“That equipment is not used to serve the general body of electric utility customers,” said staffer Robert Trokey.

The claim that EV charging isn’t in the public interest proved contentious. 

Interveners, including the Sierra Club and a group of local governments, pointed out that cities or school districts converting their fleets to electric vehicles could use the make-ready program to support charging for those vehicles.

Commissioner Tim Echols also spoke in favor of the make-ready program, pointing out that it’s been used for chargers near the Port of Savannah and along key routes to the Atlanta airport, where electric car-share vehicles transport travelers.

“Would you say that building fast chargers with make-ready on customer sites between here and Hartsfield [Jackson International Airport] would have a public benefit?” Echols asked the staff panel.

Trokey responded that staff doesn’t oppose EVs or charging, but that the free market rather than utility ratepayers should meet that need.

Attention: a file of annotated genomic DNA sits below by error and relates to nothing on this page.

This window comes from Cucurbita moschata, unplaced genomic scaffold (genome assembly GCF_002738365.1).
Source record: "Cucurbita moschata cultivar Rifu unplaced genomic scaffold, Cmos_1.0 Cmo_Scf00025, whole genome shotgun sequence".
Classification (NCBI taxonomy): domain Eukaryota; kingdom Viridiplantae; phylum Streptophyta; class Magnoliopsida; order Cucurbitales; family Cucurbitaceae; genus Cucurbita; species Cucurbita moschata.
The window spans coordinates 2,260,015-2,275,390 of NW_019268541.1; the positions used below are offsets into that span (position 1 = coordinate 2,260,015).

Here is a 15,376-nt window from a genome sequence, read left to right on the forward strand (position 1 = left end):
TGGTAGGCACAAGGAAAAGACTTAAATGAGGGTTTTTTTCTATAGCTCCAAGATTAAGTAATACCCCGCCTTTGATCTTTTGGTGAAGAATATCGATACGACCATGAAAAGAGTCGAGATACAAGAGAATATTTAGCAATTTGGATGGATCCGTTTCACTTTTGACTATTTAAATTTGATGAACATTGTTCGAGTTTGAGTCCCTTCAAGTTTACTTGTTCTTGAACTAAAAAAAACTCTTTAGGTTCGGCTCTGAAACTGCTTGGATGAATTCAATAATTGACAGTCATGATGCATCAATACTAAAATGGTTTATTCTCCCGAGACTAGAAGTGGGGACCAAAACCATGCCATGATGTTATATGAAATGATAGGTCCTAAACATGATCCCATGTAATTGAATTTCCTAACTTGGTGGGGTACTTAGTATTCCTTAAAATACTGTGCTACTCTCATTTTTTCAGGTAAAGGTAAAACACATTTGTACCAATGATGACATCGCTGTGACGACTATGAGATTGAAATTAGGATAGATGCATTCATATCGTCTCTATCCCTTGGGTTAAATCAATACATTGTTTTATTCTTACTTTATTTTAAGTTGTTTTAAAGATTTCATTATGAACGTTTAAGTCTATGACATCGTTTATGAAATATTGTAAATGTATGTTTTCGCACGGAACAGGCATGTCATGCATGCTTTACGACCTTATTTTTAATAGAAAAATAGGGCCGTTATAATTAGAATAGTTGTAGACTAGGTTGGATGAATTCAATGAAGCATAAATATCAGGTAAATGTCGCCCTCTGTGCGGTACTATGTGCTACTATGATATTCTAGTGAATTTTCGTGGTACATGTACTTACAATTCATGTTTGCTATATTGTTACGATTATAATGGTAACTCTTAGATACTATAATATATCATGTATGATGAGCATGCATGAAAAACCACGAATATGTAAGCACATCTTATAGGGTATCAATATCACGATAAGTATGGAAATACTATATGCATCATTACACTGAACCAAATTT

State Rep. Alan Powell, the Republican chair of the House Regulated Industries Committee, also made a surprise appearance before the commission to discuss EVs. He offered recommendations from a House study committee on EV charging, mostly related to how the business of charging should work in Georgia.

Georgia legislators and officials have so far declined to incentivize EVs despite actively working to woo manufacturers like Rivian and Hyundai to the state. Powell made clear that’s unlikely to change. He criticized states like California, which this year mandated that all new vehicle sales be electric or hybrid by 2035.

“I think with some of the issues and public policies in California, by that time there may be a few more people out wielding hammers,” Powell said, in an apparent reference to the recent attack on U.S. House Speaker Nancy Pelosi’s husband.

Rooftop

Another closely-watched question in this case is the fate of a popular rooftop solar program known as RNR monthly netting.

People with their own solar panels send some of that solar power back to Georgia Power’s grid – and they still buy some of their power from the grid. Under monthly netting, that happens as a one-to-one exchange — people are paid for their power at the same rate they pay for grid power.